9th August 2021
This week we again tear into a question from a listener to the Informed Decisions Podcast, and it is one that stated ‘Should I consolidate old pensions, or not?’. It’s a super question and one I have been asked many times over the years – so in my commitment to answer more listener questions, I finally get around to sharing thoughts and insights here for you. This week we’ll look at aspects if you consolidate old pensions:
It might be a stretch, but I’m gonna say that pensions are much like a bag of coffee beans. If you open them, you gotta start consuming them regularly whether you want to or not. Alternatively, you can leave them sealed and unused for a fairly long period of time! This is certainly the case with a bag of coffee beans, you can leave it unopened on the shelf for a long period of time, but once you pop it it really ought to be used. This is also true to say of each pension pot you possess, once you reach the age of 60 – if you open it, you gotta start consuming it regularly, whether you want to or not!
Interestingly, coffee beans are/is a funny business isn’t it? Lots of roasters in all sorts of sheds and warehouses across the country, roasting beans from the same relatively small handful of countries, all pachaging their produce differently and all charging different prices. Over the past few years we’ve bought beans from quite a few of them! We’ve sampled beans from Kenya via Kerry, Peru via Portlaoise, Mozambique via Meath, and Costa Rica via Cork! For the uneducated like myself, it’s fun to try different ones, but I’m happy to admit that I don’t know my Arabica from my Robusta! And while we’re at it, it’s probable that coffee beans are much like pensions in the aspect that if you looked into it, there some genuine operators offering real value to the farmers, suppliers and us consumers, and some that are trying to skin everyone and sell us scraps off the roasting floor in a nice looking bag?!
Anyway, get back on track Paddy……!
So, the listener suggested that they have a few different pension pots from old employments that they are no longer working in. Most likely these are now still sitting in the old occupational scheme, or they are in Personal Retirement Bonds (PRBs, also know as Buy Out Bonds, BOBs). See Blog 158 for the A to Z of financial acronyms if you like more info on these vehicles!
There are usually two reasons why you might have multiple old pensions schemes
Either way, you may now be wondering if you should consolidate old pensions into one scheme to try simplify, reduce fees, improve performance, retain flexibility and be a smart cookie? Here goes…..
Many of us who were in previous employments may have been contributing AVC’s, so when we see our statements from the old scheme, we see the main scheme value, and we also see an AVC value. The main scheme (usually Defined Contribution Schemes) can often be moved to another scheme with very little hassle (and there’ll be ‘advisors’ queuing up to tell you why you should do it immediately! The AVC aspect of your old pensions can be less easy to move; depending on whether they are PRSA AVCs or pure AVCs, and whether the old scheme is winding up or not, will determine if you have the option to move them to a Personal Retirement Savings Account (PRSA), PRB or new DC scheme, and whether the new scheme is still linked to the original employment. If it is still linked to the old employment, your accessing the new scheme will be governed by the rules of the original scheme! For example, if you move an old DC pension scheme, along with the AVCs you did at the time, the entire value can move, and the link with that old employment is fully broken (a positive!). It probably sounds more convoluted than it is in practice, but worth checking this aspect out separately if considering moving AVCs.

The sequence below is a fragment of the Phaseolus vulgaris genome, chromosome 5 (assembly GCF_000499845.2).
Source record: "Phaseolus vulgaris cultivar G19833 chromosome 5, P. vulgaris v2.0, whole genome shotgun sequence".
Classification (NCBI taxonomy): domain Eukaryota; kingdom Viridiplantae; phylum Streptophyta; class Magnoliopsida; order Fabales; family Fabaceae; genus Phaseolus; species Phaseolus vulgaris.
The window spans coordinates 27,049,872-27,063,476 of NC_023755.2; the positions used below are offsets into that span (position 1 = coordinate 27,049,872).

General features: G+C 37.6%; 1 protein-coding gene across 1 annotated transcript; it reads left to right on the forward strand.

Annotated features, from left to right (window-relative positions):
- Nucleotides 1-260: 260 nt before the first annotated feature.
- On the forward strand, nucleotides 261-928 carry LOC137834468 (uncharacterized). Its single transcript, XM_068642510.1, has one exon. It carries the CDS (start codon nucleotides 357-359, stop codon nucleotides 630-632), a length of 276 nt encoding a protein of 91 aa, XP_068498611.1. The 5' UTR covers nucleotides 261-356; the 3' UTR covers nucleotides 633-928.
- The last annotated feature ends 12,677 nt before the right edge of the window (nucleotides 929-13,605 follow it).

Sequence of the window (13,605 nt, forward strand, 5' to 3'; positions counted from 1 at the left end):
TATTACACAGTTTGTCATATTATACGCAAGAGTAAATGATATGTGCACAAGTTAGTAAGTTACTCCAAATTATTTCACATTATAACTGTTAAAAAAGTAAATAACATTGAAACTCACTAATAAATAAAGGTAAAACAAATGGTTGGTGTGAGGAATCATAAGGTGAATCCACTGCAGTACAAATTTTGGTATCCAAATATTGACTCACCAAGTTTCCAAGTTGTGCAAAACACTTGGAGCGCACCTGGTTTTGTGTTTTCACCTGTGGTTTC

Despite what many believe or hope, consolidating old pensions will most likely NOT result in you getting access to lower fees.Sir Paddy Delaney 🙂
Flexibility: If you consolidate multiple schemes you could be reducing the flexibility you have over the sequence in which you draw your pots down. To explain; if you have multiple schemes relating to different employments, you will have flexibility over when you take each of them. You can take them separately at different times between say 60 and 70. In certain circumstances this can be advantageous, particularly if you will need a portion of the total schemes value at 60 for example, but won’t need the other portion until 70 for example. Much like the coffee beans, you can leave one of the pensions unopened until later, therefore not having to take a taxable income from it.
Diversification: If you consolidate old pensions into one scheme, you could potentially reduce the diversification of your overall pension assets. Say for example, you were currently invested in 2 schemes; one was invested in European Equity and one was invested in US Equity (it’s an example, not a recommendation!). If you consolidated them into one, and because USA has had such a great 6 months you move all assets into US Equity, you’d be getting very narrow in your allocation and reducing the diversification you previously had.
The reality is that there may be very little to be gained from the act of consolidating them – it may end up better for you to retain them as separate schemes which you can draw-down at separate points between 50 and 75. Or, it might make total sense to consolidate them, if you can achieve a reduction in hassle, opacity, fees and an increase in visibility, performance and clarity. It all depends on where you are, and where you wanna get to! A recent quote I came across that brings us back around to coffee, which reminded me of the Stoic ‘Amor Fati’:
I wake up some mornings and sit and have my coffee and look out at my beautiful garden, and I go, ’Remember how good this is. Because you can lose it.unknown
Thanks for reading,
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